grep ‘^$’

That’s wizardry for you.   How many times have you typed grep ‘^$’?

Do you grep?

grep, the Unix command that searches files for patterns, is one of the most useful Unix utilities.   This example here grep ‘^$’ passes a regular expression with two characters:  a carrot (^) which means the beginning of line, and a dollar sign ($) which means, end of line.  Taken together they say, return me ever blank line – that is, has nothing between beginning and end of line.

Here it is in action.  Show me everything that is meaningful in my apache configuration file – that which is not a comment and is not a blank line.  The -e allows multiple patterns.  The -v of course reverses things, it shows everything not matching the pattern.

grep -ve '^#' -e '^$' apache2.conf | more


False Optimization

So often I hear tech folks talking about some implementation as being better than another because “It is more efficient“.   Efficient?   Efficient for who?  The computer?  Are we shaving milliseconds off processing time?   That’s ridiculous.

We should be in the business of optimizing human time, not computer time.   Human time is more expensive – while computer time is cheap.

We want code to be laid out clearly and easy to read.  We want code to be like a poem.  We want something that we can maintain over time without having to scratch our heads every time we come back to.

A simple example, have a look at,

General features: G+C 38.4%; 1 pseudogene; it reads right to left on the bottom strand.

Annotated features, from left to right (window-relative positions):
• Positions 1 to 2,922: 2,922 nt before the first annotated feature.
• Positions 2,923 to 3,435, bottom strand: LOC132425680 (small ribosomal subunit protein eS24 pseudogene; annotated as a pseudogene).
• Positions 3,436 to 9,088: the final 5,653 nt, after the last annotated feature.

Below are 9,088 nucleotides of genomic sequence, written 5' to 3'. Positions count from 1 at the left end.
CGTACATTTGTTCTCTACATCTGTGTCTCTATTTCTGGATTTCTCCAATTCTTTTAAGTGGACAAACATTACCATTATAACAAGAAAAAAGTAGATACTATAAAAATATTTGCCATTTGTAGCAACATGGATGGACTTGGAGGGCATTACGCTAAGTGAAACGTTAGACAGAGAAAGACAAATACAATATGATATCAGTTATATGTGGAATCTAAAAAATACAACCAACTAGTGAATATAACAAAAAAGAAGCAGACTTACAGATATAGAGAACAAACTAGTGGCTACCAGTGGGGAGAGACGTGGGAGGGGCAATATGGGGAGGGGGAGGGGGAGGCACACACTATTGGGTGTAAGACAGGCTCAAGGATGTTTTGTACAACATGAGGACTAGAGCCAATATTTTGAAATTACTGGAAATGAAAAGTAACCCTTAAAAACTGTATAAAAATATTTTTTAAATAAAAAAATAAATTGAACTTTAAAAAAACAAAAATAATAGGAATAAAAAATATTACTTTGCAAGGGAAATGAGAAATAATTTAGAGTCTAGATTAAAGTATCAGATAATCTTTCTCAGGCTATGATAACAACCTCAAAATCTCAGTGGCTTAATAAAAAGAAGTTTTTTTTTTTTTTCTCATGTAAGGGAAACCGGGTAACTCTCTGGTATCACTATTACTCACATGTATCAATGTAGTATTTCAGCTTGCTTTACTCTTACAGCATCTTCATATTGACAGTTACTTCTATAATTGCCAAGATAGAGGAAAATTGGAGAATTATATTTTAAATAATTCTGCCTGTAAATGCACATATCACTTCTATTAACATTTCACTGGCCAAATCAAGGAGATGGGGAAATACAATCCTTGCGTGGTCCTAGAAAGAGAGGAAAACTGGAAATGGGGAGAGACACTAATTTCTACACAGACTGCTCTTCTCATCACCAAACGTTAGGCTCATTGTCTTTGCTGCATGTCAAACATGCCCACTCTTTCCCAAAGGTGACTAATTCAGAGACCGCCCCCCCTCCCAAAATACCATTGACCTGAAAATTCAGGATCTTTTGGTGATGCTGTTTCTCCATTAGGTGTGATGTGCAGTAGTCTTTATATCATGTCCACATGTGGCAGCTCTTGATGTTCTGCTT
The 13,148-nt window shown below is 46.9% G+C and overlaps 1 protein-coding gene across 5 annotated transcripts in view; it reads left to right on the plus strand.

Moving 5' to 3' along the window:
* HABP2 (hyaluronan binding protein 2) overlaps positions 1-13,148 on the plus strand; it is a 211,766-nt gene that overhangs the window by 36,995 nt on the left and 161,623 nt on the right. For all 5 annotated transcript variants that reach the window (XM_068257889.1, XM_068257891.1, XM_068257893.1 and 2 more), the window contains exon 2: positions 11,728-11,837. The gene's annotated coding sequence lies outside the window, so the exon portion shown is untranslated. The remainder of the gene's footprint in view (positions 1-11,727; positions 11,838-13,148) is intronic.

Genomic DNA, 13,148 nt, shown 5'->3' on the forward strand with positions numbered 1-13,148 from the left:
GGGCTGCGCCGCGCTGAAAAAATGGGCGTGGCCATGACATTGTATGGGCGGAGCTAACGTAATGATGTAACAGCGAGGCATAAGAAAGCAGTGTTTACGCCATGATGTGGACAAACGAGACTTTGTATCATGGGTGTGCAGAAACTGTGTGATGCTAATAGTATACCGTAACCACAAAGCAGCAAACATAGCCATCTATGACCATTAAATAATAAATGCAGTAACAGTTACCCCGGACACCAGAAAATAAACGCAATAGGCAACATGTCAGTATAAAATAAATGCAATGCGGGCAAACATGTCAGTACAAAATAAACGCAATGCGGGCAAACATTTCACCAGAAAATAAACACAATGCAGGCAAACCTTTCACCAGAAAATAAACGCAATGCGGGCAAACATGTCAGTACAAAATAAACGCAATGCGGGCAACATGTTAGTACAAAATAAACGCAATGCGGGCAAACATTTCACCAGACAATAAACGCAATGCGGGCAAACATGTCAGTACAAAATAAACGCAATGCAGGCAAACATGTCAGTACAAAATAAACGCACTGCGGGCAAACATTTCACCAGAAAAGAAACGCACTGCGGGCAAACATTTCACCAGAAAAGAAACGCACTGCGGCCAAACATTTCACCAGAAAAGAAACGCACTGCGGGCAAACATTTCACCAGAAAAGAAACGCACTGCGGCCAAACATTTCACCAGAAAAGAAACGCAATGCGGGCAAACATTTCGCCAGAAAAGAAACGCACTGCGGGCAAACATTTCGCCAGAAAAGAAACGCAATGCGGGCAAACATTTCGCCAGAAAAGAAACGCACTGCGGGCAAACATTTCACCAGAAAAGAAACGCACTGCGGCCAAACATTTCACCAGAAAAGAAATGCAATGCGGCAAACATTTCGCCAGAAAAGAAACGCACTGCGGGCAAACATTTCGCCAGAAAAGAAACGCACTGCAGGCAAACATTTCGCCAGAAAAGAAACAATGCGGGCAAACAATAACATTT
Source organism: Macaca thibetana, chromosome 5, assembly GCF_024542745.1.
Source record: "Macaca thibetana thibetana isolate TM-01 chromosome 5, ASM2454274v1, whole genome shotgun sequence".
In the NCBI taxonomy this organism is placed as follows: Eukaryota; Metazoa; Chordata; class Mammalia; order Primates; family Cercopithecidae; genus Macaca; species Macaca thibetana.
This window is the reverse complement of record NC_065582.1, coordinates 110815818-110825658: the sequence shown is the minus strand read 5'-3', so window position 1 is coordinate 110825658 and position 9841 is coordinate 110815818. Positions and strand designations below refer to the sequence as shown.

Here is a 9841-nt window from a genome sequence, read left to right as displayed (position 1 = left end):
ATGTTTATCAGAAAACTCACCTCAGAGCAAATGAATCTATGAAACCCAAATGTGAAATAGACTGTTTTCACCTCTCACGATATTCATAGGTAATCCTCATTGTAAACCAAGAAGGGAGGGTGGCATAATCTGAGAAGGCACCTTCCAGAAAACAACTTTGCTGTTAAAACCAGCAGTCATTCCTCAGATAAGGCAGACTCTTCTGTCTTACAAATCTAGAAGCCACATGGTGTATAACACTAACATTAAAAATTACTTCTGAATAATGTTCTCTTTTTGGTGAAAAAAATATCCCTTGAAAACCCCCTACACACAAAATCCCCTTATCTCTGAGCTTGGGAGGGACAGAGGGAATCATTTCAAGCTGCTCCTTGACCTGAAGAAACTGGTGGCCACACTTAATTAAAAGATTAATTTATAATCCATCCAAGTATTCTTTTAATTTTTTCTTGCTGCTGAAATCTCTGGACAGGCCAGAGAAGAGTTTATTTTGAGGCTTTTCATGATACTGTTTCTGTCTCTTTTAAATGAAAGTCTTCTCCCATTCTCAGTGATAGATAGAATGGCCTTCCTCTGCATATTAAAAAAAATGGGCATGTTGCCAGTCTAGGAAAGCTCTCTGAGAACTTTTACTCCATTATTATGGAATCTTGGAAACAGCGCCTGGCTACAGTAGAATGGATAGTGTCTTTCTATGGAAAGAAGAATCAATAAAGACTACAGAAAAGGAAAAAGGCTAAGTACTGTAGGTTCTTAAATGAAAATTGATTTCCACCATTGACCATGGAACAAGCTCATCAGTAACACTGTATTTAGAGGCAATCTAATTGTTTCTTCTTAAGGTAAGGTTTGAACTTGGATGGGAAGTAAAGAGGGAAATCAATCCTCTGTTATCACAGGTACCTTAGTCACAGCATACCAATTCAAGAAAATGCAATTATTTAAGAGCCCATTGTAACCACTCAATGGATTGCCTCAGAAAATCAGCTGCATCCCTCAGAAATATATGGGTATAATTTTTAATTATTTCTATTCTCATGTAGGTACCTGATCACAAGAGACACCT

id, process_date, qty
   coalesce(units, '') not in ('K1', 'K2', 'K3')

What the heck is that coalesce doing in the where clause? If you think about it for a minute it make sense.  Oh, it’s more efficient for the computer that way. Who cares?  How about

   id, process_date, qty
   units is not null and
   units not in in ('K1', 'K2', 'K3')

Here the where clause is immediately easy to understand and to maintain.  It speaks to the essence of the problem in clear pseudo English.

PHP vs Python

$What is $easier to $read?  {A $document of $commands in a $pseudo $English $language $strewed with ($dollar $sign $symbols ($$), $French $Braces ({), and $semi-colons)?  Or a $document $without all $that?}

What is easier to read?  A document of commands in a pseudo English language strewed with dollar sign symbols ($), Flower Braces ({), and semi-colons?  Or a document without all that?


$logger = new Logger();
if ($error) {

4 lines.  70 characters.


logger = Logger()
if error:'Problemo')

3 lines. 50 characters

sav, savdiff, and unsav

vbin has a very useful command called sav.

You always need to make a backup copy of a file before messing with it.  A simple

   $ cp book.xml -p book.xml.sav

will do.  The -p preserves the original date and ownership of the file.

sav does this for you. In other words:

   $ sav book.xml
   cp -p book.xml book.xml.sav

Its that’s simple.  Its just a convenient way to make a quick backup before you edit something.  If you want to see the changes since you backed it up, you can use savdiff:

   $ savdiff book.xml
   diff book.xml.sav book.xml

If you want to revert back you can use unsav:

   $ unsav book.xml
   cp -p book.xml.sav book.xml

Why is Unix Beautiful 2

Here are some more examples of beautiful things you can do in Unix.

1.) Execute an SQL script against a database called db3, translate the output into CSV and report how long it took to execute.

$ time cat usage.sql | db3 |tr '\t' ',' > usage.csv

real 0m0.605s
user 0m0.004s
sys 0m0.001s

2. Compare the output with yesterdays output